Young Bolaji O was a shy child in Nigeria when he fell in love with Spider-Man comic books and the hopeful power of storytelling.
Fast forward to him having children of his own. In addition to reading them books, he also made up stories for them. His wife was always encouraging him to write them down, and after being laid off from his job, he began to do so.
Bolaji O is the founder of Brave Little Heroes Media, a publisher of children's books and mobile games. He specializes in writing humorous and uplifting stories for brave little heroes.
We talked a lot about the familiar topic of needing books to serve as both mirrors and windows. He tries to make sure that every one of his superheroes and books keeps this need in mind, especially when he sets a story in a country that he might not personally know a lot about. He always tries to include lessons that kids can take away beyond his story.
I promised on the podcast that I’d share a link here to my friend’s movie Lemonade that shares stories of people finding inspiration after being laid off. You can also watch the full Lemonade: Detroit online if you wish.
The very first sentence of Grant Faulkner’s bio reads “As a boy, I spent my allowance on all sorts of pens and paper, so there was never much question I would become a writer.”
Reading that, I knew we were going to have a fun conversation on the podcast.
Among many other things, Grant is the executive director of National Novel Writing Month. If you are not familiar with NaNoWriMo (as it is known by), every November tens of thousands of people from around the world take to their keyboards with the goal of writing a 50,000-word draft of a novel before they flip the calendars to December.
It appears that Grant enjoys challenging himself when he writes because he is also the co-founder of the literary journal 100 Word Story and has published a collection of one hundred 100-word stories titled Fissures.
On top of all the National Day on Writing resources that are available here for you, Grant and his team also provide a NaNoWriMo’s Young Writers Program that has everything teachers would need to spend the month of November writing with their students. All of this is completely free to those who want to use it.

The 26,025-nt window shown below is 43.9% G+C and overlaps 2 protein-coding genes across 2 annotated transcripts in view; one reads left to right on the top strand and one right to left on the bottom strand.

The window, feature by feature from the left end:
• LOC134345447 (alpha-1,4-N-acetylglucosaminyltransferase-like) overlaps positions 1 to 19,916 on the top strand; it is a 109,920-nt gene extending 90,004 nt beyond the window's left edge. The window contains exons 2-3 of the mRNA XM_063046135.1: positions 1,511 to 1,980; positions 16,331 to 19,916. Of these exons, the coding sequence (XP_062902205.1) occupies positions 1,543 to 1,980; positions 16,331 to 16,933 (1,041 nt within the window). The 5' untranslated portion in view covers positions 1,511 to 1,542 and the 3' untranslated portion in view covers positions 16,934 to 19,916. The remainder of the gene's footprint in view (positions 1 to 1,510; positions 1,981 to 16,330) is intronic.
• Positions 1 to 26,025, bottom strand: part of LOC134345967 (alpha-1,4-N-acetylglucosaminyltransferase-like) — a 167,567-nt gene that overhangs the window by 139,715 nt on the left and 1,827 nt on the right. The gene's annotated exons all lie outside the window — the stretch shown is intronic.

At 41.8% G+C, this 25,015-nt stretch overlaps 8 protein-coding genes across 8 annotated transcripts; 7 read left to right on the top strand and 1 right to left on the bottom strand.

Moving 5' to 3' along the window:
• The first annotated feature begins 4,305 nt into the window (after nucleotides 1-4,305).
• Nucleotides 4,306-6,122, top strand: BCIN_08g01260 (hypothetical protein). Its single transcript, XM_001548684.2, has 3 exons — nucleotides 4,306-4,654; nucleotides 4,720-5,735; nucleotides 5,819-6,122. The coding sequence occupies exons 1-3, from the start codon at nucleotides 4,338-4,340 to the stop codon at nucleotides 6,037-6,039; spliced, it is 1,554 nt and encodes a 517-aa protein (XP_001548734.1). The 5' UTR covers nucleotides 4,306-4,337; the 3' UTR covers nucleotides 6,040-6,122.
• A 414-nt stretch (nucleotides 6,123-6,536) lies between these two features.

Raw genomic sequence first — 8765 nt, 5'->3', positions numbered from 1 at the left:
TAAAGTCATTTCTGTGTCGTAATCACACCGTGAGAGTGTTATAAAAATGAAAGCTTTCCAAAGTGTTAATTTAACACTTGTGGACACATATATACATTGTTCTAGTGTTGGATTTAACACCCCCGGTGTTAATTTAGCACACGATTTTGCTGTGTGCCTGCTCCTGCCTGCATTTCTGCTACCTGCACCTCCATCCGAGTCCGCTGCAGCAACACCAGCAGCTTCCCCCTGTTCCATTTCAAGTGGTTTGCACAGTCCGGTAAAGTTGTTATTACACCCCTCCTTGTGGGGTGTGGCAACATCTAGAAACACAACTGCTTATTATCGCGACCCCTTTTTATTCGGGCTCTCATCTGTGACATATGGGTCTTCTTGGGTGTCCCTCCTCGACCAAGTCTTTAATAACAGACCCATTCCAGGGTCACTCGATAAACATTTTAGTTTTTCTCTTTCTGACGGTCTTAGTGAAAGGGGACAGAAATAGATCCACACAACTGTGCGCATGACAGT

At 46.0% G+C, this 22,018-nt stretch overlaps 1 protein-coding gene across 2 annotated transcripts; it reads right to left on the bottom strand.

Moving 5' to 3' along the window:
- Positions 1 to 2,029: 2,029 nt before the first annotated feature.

I should add a special warning to this episode: if you’ve always dreamed of writing a novel, you might not want to listen to this one, because by the end of it your plans for the month of November may need to be changed.
Of course, we hope that this episode and every episode of the Why I Write Podcast will inspire you and those around you about the importance of writing and teaching writing. If you have suggestions for great future guests, please send us an email today.
We all know that books make great gifts. When I fall head over heels in love with a book, I tend to buy copies for people I think will appreciate it and benefit from reading it.
This is how Lynnda Pollio’s book Trusting the Currents came into my life—as a gift from a friend who thought it was needed.
Lynnda was born in rural New Jersey and wandered through childhood feeling like she belonged somewhere else.
As an adult, she moved to New York City and began experiencing life from many new perspectives. After her father died, she heard a voice tell her to go to Sedona, Arizona, and that began a journey into spiritual awakening and the writing of her book Trusting the Currents.
Narrated by Addie Mae Aubrey, Trusting the Currents is a spiritual story of self-discovery—of faith, courage, forgiveness, and the uneasy search for one’s place in life.
Throughout the story her mother remains an unwavering source of love, even when fear and evil shake their lives. Unfathomable loss and rising trust in the “Invisibles” not only transforms Addie Mae’s budding life, but led to my own spiritual awakening.
I don’t want to spoil anything for readers, but you'll discover that the power of books plays a major role in the story. For this reason, as soon as I finished it I gave the book to my teenage daughter and encouraged her to read it.
Find out more about Lynnda and her work at http://lynndapollio.com/